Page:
Architect Lisa Webb began this trend with her alteration of No. 3/64 Hapua Street, the uppermost unit, in 2005.[25] Webb has a more ambitious work close by, her renovation of the aforementioned No. 74 by Geoff Newmann, in 2014.[26] More recently unit 3’s chimney has been removed. The other two apartments were purchased separately in 2011. Both owners chose to keep the stained timber unpainted and in this, they have sought to maintain more of the work’s original feel. The units were designed to sit above carports, with the entry through the rear, from where one rose up steep, narrow stairs into the house. Two carports have been converted to garages and the entry placed outside.[27]

The design is notable both for the compact size of its rooms and how it counters any impression of smallness. The bedroom opens off the living space.[28] A free-standing concrete block fireplace anchors the living room. Megson designs it with tall flue and squat base, its totem-like character reminiscent of Louis Kahn’s chimney at the Margaret Esherick House, Philadelphia, 1961. The dining area is located beneath a timber-louvred glass lantern of similar height to the space below. This adds a strong vertical dimension to the main space and brings light into the heart of the house. The building nestles into the hill and the interior would otherwise fail to receive light from the east. Off of this space is a galley kitchen, with the bathroom beyond. The units have external courtyards front and rear, again room sized. These courtyards extend the interiors out into the garden and bring necessary relief to the townhouses’ small dimensions. The theme of doubled courtyards, diagonally opposed, becomes a common thread in Megson’s work hereafter.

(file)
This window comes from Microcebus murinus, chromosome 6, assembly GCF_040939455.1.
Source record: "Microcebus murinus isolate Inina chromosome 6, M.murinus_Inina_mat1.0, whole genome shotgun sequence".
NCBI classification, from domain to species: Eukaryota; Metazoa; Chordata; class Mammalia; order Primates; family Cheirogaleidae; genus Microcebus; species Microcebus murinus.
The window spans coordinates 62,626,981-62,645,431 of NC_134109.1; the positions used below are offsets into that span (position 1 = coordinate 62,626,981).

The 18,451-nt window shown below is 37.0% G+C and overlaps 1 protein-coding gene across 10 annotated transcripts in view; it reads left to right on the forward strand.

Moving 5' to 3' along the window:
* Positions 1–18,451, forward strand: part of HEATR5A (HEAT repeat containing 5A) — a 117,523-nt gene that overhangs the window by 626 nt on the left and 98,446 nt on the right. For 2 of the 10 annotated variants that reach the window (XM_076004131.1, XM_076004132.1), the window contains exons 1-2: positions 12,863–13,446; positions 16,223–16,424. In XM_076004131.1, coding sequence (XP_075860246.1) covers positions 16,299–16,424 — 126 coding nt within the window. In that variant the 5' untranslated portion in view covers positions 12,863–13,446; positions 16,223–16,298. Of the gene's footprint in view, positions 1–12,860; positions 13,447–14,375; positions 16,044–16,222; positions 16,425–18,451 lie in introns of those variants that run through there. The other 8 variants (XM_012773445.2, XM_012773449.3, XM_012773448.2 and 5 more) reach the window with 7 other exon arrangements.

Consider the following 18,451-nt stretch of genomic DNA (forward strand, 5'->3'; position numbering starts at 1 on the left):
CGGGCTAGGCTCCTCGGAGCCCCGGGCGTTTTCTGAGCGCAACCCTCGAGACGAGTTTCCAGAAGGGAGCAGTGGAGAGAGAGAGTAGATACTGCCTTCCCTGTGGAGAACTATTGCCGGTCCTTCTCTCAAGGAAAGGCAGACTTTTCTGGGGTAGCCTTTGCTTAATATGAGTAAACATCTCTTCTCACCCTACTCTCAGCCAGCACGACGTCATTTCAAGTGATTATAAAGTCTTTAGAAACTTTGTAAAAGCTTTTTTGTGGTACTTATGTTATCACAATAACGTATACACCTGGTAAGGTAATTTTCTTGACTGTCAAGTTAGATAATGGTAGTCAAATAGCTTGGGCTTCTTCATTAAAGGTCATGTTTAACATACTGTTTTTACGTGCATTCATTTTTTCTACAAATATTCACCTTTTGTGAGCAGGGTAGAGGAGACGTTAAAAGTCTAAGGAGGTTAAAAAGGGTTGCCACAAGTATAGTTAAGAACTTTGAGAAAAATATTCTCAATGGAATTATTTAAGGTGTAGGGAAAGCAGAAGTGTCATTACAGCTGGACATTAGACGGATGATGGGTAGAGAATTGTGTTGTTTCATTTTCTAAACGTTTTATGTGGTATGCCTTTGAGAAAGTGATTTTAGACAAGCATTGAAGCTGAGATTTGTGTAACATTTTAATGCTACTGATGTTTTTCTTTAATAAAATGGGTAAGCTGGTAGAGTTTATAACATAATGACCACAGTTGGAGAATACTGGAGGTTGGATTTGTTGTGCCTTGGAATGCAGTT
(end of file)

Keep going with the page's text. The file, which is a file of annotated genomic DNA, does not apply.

Germann Townhouses Claude Megson Collection. (CM52) Architecture Archive. University of Auckland Libraries and Learning Services